Each shot was more ridiculous and graceful than the last. Wembanyama created his own looks from the dribble, turning into a fadeaway three in the corner and converting a four point play from the top of the key. After a midrange jump, he broke from his typical even stance to flash a look and turn both palms up as Michael Jordan shrugged.
Unlike many towering teens, Wembanyama doesn’t look like he’s trying to regain control of his body after a disorienting growth spurt. He moves fluidly and resolutely, and he looks more comfortable defining defenders on the perimeter than fighting for the post position.
“I’ve been playing this way for years,” Wembanyama said. “Even when I was 9, 10, 11, 15, I always shot threes and handled the ball. I didn’t look up to players for doing that. I inspired myself with everything I wanted to do.”
There’s heavy doses of Kevin Durant in the way Wembanyama sets up and uncorks his pure jump shots, but he’s much bigger and much taller than the Brooklyn Nets superstar. Wembanyama’s rim protection is reminiscent of Rudy Gobert, except that his compatriot rarely dares to dribble in traffic or pull up from the depths.
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While Oklahoma City Thunder rookie Chet Holmgren can wander from rim to arc, he can’t quite match Wembanyama’s physical size. Anthony Davis was the most highly regarded big man of the past 15 years, winning an NCAA title as a freshman in Kentucky and becoming No. 1 in the 2012 draft. Still, Wembanyama is a much better outdoor shooter than Davis was at the same age, and he shadows the six-foot-tall Los Angeles Lakers attacker.
“Ain’t nothing to compare it to,” said G League Ignite Coach Jason Hart. “Special talent.”
No one, not Wembanyama or the Mets’ Coach, Vincent Collet, would portray him as a perfect player. The venerable Collet, who led the French national team to silver medals at the 2020 Olympics and the 2022 EuroBasket, said Wembanyama needs to get physically stronger, get smarter with his decision-making and be more efficient with his shot distribution.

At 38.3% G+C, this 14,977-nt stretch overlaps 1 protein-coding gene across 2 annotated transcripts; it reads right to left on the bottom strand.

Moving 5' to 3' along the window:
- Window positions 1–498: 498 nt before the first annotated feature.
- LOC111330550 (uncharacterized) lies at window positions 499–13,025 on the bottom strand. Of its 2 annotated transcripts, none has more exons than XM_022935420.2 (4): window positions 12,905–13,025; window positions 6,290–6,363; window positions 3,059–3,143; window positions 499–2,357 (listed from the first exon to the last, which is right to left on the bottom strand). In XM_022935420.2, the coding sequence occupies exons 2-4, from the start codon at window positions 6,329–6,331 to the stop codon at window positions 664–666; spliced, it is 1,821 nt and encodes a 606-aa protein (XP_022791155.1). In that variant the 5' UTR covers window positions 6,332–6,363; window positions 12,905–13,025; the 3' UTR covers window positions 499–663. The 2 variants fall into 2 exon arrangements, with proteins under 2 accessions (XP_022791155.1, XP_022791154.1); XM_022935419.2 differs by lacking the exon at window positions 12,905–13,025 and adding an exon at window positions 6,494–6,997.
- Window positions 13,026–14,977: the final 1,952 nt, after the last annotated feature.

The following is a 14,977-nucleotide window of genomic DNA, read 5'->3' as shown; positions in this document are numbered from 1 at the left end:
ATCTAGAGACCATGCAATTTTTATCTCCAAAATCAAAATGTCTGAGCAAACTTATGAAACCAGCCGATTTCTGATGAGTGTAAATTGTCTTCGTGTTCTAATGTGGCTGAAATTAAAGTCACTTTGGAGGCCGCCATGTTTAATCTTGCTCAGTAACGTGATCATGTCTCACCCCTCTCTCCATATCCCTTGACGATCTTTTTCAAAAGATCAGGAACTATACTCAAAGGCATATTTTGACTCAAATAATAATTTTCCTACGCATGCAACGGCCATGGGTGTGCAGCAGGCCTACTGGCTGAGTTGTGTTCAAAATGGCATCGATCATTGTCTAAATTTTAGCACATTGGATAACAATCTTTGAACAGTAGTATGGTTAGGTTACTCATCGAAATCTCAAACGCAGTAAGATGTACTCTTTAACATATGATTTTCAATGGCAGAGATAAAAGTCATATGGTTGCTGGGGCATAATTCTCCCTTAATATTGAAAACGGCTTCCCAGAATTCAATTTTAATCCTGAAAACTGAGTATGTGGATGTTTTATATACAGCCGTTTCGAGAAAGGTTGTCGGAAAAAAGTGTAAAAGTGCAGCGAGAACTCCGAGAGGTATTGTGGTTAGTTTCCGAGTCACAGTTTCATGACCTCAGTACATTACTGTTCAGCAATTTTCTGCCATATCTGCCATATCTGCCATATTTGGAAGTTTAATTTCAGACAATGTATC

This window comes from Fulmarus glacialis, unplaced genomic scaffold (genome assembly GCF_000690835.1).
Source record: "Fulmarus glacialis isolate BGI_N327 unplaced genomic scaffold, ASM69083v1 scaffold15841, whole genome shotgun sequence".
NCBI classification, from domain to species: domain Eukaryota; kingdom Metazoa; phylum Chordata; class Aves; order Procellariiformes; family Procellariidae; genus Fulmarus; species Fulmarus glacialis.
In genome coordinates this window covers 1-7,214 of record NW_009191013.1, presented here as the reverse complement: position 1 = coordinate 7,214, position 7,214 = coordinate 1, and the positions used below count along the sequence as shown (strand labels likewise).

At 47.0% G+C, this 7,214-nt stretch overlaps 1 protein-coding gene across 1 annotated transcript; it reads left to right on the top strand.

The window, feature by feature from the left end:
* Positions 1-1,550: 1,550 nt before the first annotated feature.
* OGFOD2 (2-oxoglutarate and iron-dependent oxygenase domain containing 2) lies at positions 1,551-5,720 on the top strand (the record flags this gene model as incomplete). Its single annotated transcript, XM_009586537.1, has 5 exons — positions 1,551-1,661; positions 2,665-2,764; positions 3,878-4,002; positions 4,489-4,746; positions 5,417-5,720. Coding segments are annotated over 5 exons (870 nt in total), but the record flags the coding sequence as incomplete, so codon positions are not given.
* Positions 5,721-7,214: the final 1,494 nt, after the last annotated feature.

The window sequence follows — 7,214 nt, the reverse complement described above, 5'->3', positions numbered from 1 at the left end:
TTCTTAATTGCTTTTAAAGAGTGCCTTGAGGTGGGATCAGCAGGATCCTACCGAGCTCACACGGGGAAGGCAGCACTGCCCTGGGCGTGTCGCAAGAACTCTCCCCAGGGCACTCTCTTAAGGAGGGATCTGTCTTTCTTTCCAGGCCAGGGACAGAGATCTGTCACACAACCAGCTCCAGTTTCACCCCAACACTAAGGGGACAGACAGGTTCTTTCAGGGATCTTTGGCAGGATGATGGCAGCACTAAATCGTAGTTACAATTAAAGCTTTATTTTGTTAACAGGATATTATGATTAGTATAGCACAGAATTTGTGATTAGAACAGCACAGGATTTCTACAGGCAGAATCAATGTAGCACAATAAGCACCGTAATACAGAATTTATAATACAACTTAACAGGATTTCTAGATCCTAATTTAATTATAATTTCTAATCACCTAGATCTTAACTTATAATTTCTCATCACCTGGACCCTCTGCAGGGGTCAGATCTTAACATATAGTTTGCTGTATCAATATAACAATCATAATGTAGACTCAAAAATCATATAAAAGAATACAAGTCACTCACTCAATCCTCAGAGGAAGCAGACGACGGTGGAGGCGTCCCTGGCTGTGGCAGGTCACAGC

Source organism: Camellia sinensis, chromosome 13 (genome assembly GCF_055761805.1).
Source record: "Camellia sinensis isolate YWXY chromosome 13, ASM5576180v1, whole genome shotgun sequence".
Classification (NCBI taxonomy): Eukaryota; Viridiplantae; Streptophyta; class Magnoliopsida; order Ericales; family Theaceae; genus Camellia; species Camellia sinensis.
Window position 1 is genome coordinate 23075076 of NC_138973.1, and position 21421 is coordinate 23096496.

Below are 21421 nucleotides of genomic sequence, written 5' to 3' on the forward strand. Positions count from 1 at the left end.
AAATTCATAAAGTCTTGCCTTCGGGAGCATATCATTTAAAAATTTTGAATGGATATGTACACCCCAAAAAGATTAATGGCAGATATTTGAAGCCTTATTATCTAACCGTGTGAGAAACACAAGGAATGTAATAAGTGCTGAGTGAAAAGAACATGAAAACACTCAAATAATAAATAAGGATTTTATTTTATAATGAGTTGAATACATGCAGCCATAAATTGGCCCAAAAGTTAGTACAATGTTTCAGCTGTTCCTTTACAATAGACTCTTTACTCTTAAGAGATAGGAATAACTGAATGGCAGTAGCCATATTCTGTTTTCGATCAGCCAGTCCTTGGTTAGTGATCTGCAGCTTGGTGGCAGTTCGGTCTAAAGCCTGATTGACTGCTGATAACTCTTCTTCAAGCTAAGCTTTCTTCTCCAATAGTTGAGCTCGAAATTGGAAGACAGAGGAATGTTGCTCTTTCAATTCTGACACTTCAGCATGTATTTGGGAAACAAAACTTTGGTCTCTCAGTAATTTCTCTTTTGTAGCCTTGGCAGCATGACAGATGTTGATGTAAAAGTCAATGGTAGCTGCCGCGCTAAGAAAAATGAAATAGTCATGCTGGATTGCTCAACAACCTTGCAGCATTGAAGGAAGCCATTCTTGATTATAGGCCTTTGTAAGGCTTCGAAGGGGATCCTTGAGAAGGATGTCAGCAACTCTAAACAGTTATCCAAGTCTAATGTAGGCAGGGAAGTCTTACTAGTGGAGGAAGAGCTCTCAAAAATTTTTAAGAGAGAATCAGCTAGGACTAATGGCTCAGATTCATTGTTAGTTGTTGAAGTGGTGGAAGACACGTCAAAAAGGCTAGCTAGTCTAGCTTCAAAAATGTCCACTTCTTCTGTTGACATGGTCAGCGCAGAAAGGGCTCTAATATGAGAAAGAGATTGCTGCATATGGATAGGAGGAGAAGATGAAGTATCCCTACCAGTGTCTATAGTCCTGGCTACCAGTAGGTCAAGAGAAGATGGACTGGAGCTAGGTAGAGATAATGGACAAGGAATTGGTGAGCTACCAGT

Collet noted, however, that he had considered not coaching during the French League season due to EuroBasket’s rapid turnaround. Ultimately, he decided that guiding the final step of Wembanyama’s journey to the NBA was a “very special” opportunity that would never come again. Collet’s next hope is that Wembanyama will play for France at the 2024 Olympics in Paris.
“He’s the best candidate we’ve ever had in our league,” Collet said. “He is amazing not only for his size, but also for his incredible skills. I am impressed by how calm he is with all the buzz around him. He has a really impressive ability to listen.”
For now, but not for long, Wembanyama will remain a fishbowl phenomenon, known to basketball fanatics around the world but not yet a household name. Tuesday’s exhibit played to a half-full audience in a 5,500-seat minor league hockey arena, a far cry from the sales that LeBron James consistently drew as an Ohio teenager.
Fame and acclaim are coming and Wembanyama seems ready for the storm, in part because he played his first pro game at the age of 15 and has years of experience dealing with media obligations. There were no apparent nerves as Wembanyama stood in front of rooms full of cameras and recorders this week, and he lamented in fluent English that he would soon have to leave France because his “fate is here in the United States”.
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Once he had his sights set, Wembanyama laid down his next major milestone with the clarity of a young man who understands that there is no one else like him.
“Of all the prospects I’ve heard about in our class, I think [Henderson] is my favorite,” Wembanyama said. “He’s the most reliable I’ve seen. He is really a great player. If I had never been born, I think he would deserve first place.”